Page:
Wednesday, January 23, 2008

Words & Music

That's what RR is all about, really. One of my current pleasures is to read a book while listening to music relevant to that book. This works easiest, of course, with books about music. There are even books that have a companion CD, like the one illustrated, Barney Hoskyn's well researched book about the LA music scene circa 1970. (There was even a music CD with The Robert Crumb Handbook, but that's another story). Reading Jimmy McDonough's excellent authorised (but then unauthorised) biog of Neil Young ('Shakey'), I listened to every one of his albums, even the excrable Trans. Dylan's brilliant autobiog Chronicles, was accompanied on my 'phones by much of his oeuvre, especially Oh Mercy, the making of which - with producer & sometime accompanist Daniel Lanois - is described in detail. Most recently I island hopped the Caribbean reading Barney's 'Beneath the Diamond Sky', about the hippie era in SF - a good excuse to dig out everything from Quicksilver to Butterfield, by way of the Dead, the Airplane & Big Brother, all of whom I saw perform at the Fillmore etc while living in SF in '68.
Anyone else do this listen & read thing? Any hot recommendations?

P.S. Bonus points for remembering which song 'beneath the diamond sky' is from
P.P.S. Talking of trains, which we were, what is this rock star fascination with model railways (Phil Collins, Eric Clapton & Rod Stewart, to mention a few)? Neil Young even bought a model train manufacturer! (tho' he would claim that was because of his son, but that's what they all say!)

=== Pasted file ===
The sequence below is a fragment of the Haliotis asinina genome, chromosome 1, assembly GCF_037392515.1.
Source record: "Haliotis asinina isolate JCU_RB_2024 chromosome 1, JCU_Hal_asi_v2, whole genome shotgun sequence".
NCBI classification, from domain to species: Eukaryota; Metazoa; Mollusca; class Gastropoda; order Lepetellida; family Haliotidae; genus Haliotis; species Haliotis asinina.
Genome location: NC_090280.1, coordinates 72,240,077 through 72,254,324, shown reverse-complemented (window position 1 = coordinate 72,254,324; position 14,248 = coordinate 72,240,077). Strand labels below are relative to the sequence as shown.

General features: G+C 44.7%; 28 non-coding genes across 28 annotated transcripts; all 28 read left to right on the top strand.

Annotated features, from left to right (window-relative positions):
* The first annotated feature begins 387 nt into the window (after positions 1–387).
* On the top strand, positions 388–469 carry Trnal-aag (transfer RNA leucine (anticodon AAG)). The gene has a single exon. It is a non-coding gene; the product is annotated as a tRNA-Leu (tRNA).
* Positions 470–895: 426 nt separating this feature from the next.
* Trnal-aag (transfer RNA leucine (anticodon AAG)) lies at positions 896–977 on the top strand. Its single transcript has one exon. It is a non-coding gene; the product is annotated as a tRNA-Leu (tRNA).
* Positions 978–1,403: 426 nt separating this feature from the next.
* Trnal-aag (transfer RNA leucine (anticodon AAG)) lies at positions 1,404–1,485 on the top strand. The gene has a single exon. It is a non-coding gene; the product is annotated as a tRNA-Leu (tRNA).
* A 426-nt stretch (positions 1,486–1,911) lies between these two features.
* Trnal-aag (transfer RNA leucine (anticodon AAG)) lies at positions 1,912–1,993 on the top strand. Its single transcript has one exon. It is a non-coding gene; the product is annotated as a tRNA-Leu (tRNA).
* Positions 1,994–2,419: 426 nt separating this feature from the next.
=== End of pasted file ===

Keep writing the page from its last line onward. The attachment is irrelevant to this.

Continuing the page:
treefrogdemon said...

OK I give up - what's the story with the CD for Robert Crumb?

Mnemonic said...

Re R Crumb. I bought the book a few weeks ago and was delighted when the CD fell out of the back.

As for recommended listening, try The Minutemen "Double Nickels on the Dime" when reading "Our Band Could Be Your Life" by Michael Azerrad.

goneforeign said...

GHE: I'll look out for that Hoskyn's book, I was there and lived through the music scene. I did the same thing with Chronicles, listening and reading, even getting all the various recorded versions of Blood on the Tracks, I like to listen to the different versions consecutively. Similarly I've read a lot of what's been written about BMW and always enjoy the music at the same time. I was involved with Quicksilver for a while around '70/71, great band. We need to get a Quicksilver thread going here.

ejaydee said...

I've mentioned this a couple of times on the mothership, but there's a "soundtrack to the book" available, although I think it was only available as an import in the UK. It's a compilation of tracks or artists mentioned in the book. Here's the playlist:

King Hearted Woman blues by Robert Johnson
Please Don't Go by John Lee Hooker
This Land Is Your Land by Woody Guthrie
Blue Yodel #1 (T Is For Texas) by Jimmie Rodgers
Cold Cold Heart by Hank Williams
Turn! Turn! Turn! by Pete Seeger
No Depression In Heaven by New Lost City Ramblers
Getaway John by Kingston Trio
I Walk The Line by Johnny Cash